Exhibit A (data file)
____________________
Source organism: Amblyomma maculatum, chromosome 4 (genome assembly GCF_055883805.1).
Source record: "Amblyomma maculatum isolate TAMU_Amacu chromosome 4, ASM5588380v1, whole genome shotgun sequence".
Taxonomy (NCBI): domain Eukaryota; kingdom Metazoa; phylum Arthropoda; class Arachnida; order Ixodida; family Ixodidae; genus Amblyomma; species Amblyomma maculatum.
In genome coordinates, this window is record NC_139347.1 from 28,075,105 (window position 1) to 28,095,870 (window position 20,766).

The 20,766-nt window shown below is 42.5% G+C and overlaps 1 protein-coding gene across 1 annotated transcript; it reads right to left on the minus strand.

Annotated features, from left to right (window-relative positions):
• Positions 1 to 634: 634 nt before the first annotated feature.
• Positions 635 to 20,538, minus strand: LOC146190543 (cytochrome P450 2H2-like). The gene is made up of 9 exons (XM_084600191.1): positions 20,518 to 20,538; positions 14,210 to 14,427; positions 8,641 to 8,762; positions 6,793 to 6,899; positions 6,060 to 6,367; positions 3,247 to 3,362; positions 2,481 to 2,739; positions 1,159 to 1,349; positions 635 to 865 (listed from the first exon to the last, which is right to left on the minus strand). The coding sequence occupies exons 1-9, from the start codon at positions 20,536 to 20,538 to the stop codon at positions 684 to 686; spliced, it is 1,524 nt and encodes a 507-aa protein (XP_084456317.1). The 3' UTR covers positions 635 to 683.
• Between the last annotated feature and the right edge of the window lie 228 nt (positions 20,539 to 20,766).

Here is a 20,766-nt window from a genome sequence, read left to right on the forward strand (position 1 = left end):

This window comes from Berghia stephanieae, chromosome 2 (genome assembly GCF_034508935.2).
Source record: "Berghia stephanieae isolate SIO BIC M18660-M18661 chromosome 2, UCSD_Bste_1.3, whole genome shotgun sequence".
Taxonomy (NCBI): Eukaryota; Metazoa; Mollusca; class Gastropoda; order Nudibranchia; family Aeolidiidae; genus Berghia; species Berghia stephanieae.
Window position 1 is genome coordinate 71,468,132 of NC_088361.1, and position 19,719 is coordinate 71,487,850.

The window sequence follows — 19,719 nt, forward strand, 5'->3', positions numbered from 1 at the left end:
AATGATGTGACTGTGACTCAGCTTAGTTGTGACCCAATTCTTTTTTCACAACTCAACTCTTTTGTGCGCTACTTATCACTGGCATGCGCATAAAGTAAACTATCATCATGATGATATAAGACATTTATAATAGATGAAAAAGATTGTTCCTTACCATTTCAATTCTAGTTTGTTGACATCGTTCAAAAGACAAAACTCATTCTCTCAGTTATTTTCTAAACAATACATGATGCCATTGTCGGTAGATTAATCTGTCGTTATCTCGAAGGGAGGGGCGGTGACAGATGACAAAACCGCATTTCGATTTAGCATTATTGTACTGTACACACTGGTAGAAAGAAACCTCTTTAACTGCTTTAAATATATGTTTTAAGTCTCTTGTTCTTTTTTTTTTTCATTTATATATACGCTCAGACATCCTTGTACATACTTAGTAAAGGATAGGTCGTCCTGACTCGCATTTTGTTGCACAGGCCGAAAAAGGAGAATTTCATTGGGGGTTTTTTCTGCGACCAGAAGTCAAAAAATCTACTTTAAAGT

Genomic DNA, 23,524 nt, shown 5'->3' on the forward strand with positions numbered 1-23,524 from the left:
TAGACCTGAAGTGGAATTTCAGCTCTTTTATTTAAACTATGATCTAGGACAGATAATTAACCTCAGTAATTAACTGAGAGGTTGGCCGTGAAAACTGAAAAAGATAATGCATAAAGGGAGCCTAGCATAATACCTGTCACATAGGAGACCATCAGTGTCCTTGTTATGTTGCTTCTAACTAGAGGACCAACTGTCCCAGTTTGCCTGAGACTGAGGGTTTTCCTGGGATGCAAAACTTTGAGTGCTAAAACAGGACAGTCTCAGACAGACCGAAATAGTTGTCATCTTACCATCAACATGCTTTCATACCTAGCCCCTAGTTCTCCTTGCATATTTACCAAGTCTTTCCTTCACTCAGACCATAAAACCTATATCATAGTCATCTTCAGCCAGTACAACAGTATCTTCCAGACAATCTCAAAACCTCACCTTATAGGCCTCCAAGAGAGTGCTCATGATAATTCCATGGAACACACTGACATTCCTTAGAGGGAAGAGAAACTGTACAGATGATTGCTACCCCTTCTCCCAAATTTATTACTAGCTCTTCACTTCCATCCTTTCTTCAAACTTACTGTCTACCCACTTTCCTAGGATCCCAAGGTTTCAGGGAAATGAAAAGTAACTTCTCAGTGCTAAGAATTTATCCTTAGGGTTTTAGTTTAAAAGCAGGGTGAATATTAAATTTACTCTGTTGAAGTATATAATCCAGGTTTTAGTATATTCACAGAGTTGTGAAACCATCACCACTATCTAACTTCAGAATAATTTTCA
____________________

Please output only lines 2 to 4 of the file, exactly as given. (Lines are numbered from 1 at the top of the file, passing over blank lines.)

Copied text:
Source record: "Amblyomma maculatum isolate TAMU_Amacu chromosome 4, ASM5588380v1, whole genome shotgun sequence".
Taxonomy (NCBI): domain Eukaryota; kingdom Metazoa; phylum Arthropoda; class Arachnida; order Ixodida; family Ixodidae; genus Amblyomma; species Amblyomma maculatum.
In genome coordinates, this window is record NC_139347.1 from 28,075,105 (window position 1) to 28,095,870 (window position 20,766).